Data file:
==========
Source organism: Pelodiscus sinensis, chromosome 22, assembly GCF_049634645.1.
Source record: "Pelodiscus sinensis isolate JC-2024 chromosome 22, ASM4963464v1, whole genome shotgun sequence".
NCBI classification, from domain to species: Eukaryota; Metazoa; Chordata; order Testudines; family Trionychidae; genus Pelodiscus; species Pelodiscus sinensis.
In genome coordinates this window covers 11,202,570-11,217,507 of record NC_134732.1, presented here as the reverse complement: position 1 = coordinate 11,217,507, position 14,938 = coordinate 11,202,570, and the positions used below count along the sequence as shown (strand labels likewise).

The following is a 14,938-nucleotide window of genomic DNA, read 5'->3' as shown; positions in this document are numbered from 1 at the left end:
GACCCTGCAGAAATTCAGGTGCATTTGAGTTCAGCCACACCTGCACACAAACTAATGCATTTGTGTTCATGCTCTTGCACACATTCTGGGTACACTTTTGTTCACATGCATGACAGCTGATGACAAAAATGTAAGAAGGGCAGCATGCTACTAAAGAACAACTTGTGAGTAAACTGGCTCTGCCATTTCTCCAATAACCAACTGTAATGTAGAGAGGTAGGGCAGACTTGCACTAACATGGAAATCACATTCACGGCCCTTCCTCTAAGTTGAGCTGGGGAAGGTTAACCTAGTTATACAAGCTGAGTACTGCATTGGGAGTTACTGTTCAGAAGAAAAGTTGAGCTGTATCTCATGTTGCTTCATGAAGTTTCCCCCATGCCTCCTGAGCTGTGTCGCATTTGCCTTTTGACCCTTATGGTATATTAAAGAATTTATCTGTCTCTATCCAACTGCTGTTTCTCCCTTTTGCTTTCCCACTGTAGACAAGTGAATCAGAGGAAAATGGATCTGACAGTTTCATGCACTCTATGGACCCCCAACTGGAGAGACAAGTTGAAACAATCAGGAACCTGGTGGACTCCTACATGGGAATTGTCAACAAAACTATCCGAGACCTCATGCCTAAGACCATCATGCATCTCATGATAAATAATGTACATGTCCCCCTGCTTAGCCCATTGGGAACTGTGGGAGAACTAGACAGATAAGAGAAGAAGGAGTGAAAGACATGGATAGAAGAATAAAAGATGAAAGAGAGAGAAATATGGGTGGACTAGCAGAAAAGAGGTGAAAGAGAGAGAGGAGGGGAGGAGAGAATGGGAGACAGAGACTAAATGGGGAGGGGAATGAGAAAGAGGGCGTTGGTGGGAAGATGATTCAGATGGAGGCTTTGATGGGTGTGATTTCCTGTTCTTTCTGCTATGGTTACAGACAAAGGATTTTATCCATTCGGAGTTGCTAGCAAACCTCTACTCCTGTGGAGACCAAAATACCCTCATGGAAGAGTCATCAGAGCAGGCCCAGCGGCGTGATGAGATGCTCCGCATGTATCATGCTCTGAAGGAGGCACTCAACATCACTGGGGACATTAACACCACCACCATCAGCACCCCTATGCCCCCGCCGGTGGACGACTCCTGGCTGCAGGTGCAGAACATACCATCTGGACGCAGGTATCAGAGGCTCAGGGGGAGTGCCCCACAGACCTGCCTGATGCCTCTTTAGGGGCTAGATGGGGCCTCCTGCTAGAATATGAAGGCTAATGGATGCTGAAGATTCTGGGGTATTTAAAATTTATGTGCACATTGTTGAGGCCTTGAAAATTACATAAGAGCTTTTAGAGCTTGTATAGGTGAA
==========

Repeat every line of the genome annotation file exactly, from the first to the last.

Source organism: Pelodiscus sinensis, chromosome 22, assembly GCF_049634645.1.
Source record: "Pelodiscus sinensis isolate JC-2024 chromosome 22, ASM4963464v1, whole genome shotgun sequence".
NCBI classification, from domain to species: Eukaryota; Metazoa; Chordata; order Testudines; family Trionychidae; genus Pelodiscus; species Pelodiscus sinensis.
In genome coordinates this window covers 11,202,570-11,217,507 of record NC_134732.1, presented here as the reverse complement: position 1 = coordinate 11,217,507, position 14,938 = coordinate 11,202,570, and the positions used below count along the sequence as shown (strand labels likewise).

The following is a 14,938-nucleotide window of genomic DNA, read 5'->3' as shown; positions in this document are numbered from 1 at the left end:
GACCCTGCAGAAATTCAGGTGCATTTGAGTTCAGCCACACCTGCACACAAACTAATGCATTTGTGTTCATGCTCTTGCACACATTCTGGGTACACTTTTGTTCACATGCATGACAGCTGATGACAAAAATGTAAGAAGGGCAGCATGCTACTAAAGAACAACTTGTGAGTAAACTGGCTCTGCCATTTCTCCAATAACCAACTGTAATGTAGAGAGGTAGGGCAGACTTGCACTAACATGGAAATCACATTCACGGCCCTTCCTCTAAGTTGAGCTGGGGAAGGTTAACCTAGTTATACAAGCTGAGTACTGCATTGGGAGTTACTGTTCAGAAGAAAAGTTGAGCTGTATCTCATGTTGCTTCATGAAGTTTCCCCCATGCCTCCTGAGCTGTGTCGCATTTGCCTTTTGACCCTTATGGTATATTAAAGAATTTATCTGTCTCTATCCAACTGCTGTTTCTCCCTTTTGCTTTCCCACTGTAGACAAGTGAATCAGAGGAAAATGGATCTGACAGTTTCATGCACTCTATGGACCCCCAACTGGAGAGACAAGTTGAAACAATCAGGAACCTGGTGGACTCCTACATGGGAATTGTCAACAAAACTATCCGAGACCTCATGCCTAAGACCATCATGCATCTCATGATAAATAATGTACATGTCCCCCTGCTTAGCCCATTGGGAACTGTGGGAGAACTAGACAGATAAGAGAAGAAGGAGTGAAAGACATGGATAGAAGAATAAAAGATGAAAGAGAGAGAAATATGGGTGGACTAGCAGAAAAGAGGTGAAAGAGAGAGAGGAGGGGAGGAGAGAATGGGAGACAGAGACTAAATGGGGAGGGGAATGAGAAAGAGGGCGTTGGTGGGAAGATGATTCAGATGGAGGCTTTGATGGGTGTGATTTCCTGTTCTTTCTGCTATGGTTACAGACAAAGGATTTTATCCATTCGGAGTTGCTAGCAAACCTCTACTCCTGTGGAGACCAAAATACCCTCATGGAAGAGTCATCAGAGCAGGCCCAGCGGCGTGATGAGATGCTCCGCATGTATCATGCTCTGAAGGAGGCACTCAACATCACTGGGGACATTAACACCACCACCATCAGCACCCCTATGCCCCCGCCGGTGGACGACTCCTGGCTGCAGGTGCAGAACATACCATCTGGACGCAGGTATCAGAGGCTCAGGGGGAGTGCCCCACAGACCTGCCTGATGCCTCTTTAGGGGCTAGATGGGGCCTCCTGCTAGAATATGAAGGCTAATGGATGCTGAAGATTCTGGGGTATTTAAAATTTATGTGCACATTGTTGAGGCCTTGAAAATTACATAAGAGCTTTTAGAGCTTGTATAGGTGAA